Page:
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Going for Glory

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Freire fine-tuning his engine at the Challenge Illes Balears earlier this month

Freire fine-tuning his engine at the Challenge Illes Balears earlier this month (Image credit: AFP)
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Getting one over Erik Zabel in Mallorca

Getting one over Erik Zabel in Mallorca (Image credit: AFP)

An interview with Oscar Freire, February 23, 2004

After two brilliant world championship wins in 1999 and 2001, Oscar Freire wants to relive his glory days once again. Cyclingnews' Hernán Alvarez Macías got the chance to speak with the quietly spoken Spaniard a few days ago after the final stage of the Vuelta Andalucía, where he finished second on two stages and eleventh overall.

Everyone knows that to become world champion is not an easy task, even for the most talented riders. But to become a two-time world champion is two times as difficult. This is why Oscar Freire deserves a place among the very best Spanish riders in recent years after winning in 1999 and 2001.

Freire is not as famous as Roberto Heras or Oscar Sevilla in his Spanish homeland. It may be because the Rabobank man prefers the single-day races to the longer tours. Or because his victories are not as important for the Spanish media and fans as a victory in the Vuelta. Whatever the case, Freire will aim for further glory in 2004, where he will be riding for victory in the World Cup, trying to defeat the defending champion Paolo Bettini, in the Olympic Games and also in the World Road Championships.

Cyclingnews: How are you doing at the start of another season?

Oscar Freire: Well, so far I'm doing fine. I think I'm finding form quite well in these first months of the year. I've already won in Mallorca and today I came second by two or three millimetres (Erik Zabel of T-Mobile took the fifth and final stage of the Vuelta Andalucía in Almería - Ed). I think I am feeling very well in order to compete in the most important races later on, that being the classics.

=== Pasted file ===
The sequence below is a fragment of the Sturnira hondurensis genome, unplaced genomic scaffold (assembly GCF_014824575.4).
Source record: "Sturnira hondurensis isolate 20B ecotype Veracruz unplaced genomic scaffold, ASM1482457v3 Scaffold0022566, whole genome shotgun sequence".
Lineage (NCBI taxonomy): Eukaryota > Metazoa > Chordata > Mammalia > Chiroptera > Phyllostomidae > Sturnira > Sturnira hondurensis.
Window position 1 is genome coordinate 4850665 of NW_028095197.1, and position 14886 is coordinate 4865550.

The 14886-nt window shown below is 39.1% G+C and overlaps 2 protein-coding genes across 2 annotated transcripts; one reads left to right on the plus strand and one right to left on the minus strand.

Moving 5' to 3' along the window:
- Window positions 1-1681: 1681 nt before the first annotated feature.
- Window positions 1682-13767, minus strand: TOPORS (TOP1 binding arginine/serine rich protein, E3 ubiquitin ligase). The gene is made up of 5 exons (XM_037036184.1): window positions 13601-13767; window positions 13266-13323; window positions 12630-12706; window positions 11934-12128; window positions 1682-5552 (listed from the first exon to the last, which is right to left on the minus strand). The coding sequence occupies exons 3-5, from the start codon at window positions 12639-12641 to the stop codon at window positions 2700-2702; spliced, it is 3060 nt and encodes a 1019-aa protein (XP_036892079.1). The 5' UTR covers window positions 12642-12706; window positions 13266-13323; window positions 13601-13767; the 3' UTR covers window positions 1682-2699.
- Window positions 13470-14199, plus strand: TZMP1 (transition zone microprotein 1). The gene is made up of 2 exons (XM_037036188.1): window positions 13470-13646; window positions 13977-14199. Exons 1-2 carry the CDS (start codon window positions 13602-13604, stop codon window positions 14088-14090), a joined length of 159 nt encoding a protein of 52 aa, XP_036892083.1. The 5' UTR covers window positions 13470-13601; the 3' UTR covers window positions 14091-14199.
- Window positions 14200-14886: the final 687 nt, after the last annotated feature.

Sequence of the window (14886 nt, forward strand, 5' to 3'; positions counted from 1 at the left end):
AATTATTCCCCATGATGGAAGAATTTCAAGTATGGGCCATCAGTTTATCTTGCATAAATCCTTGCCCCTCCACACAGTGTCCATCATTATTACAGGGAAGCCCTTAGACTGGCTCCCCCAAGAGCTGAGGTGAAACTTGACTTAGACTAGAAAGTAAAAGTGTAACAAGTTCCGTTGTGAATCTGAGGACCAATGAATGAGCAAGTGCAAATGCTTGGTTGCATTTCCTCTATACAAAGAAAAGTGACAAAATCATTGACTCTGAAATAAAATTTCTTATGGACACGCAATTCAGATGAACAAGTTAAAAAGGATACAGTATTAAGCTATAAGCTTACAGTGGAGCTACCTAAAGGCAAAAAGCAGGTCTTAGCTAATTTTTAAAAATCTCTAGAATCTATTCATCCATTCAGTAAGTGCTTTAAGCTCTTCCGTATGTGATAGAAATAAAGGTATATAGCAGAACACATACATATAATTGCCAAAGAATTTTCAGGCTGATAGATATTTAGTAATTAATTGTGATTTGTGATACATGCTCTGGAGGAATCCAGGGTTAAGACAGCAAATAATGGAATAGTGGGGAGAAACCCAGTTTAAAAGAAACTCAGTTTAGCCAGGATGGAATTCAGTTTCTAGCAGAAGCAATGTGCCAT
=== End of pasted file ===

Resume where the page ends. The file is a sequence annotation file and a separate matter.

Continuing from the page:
CN: Which are your goals this year?

OF: My objectives will be focused primarily on the Classics and the World Cup, the Olympic Games and the World Road Championships.

CN: Which are the biggest differences you have found riding on Spanish teams and non-Spanish teams?

OF: Most of all, the way of riding that is different. Non-Spanish teams prepare themselves mentally much better than Spanish squads. There has always been a long tradition of big tours and stage races in Spain. But I think this is changing a bit these days - Spanish teams are preparing better mentally for the one-day races. That's a difference I have noticed.

CN: What about the differences between your homeland of Cantabria and Rabobank's homeland in the Netherlands?

OF: There are many differences; in Holland, one is not used to seeing the sun that much, so I prefer Cantabria in terms of weather. The climate also has an influence in the way people are in Holland, where they exhibit a much cooler behaviour than in Spain.

CN: But it seems you were able to adapt yourself really well because you have spent a lot of time living outside Spain?

OF: Sure - I currently live outside my home country because a one-day rider is much more admired outside Spain, and that's why many Spanish riders have left Spain because they feel more valuable outside Spain than in our country.

CN: Have you thought of competing with a Spanish team some day in the future?

OF: I'm not considering that. I still don't feel bad going outside Spain, not at all. I don't feel any regret starting my career with Mapei and now for Rabobank. It's clear one should think of themselves - I guess I haven't been mistaken so far, so I don't regret anything.

CN: Will you return to Spain when you stop riding?

OF: Well... when I retire from cycling, I guess I will come back to Spain and I will live in Spain, but I still don't know. But I'm not thinking of retirement yet.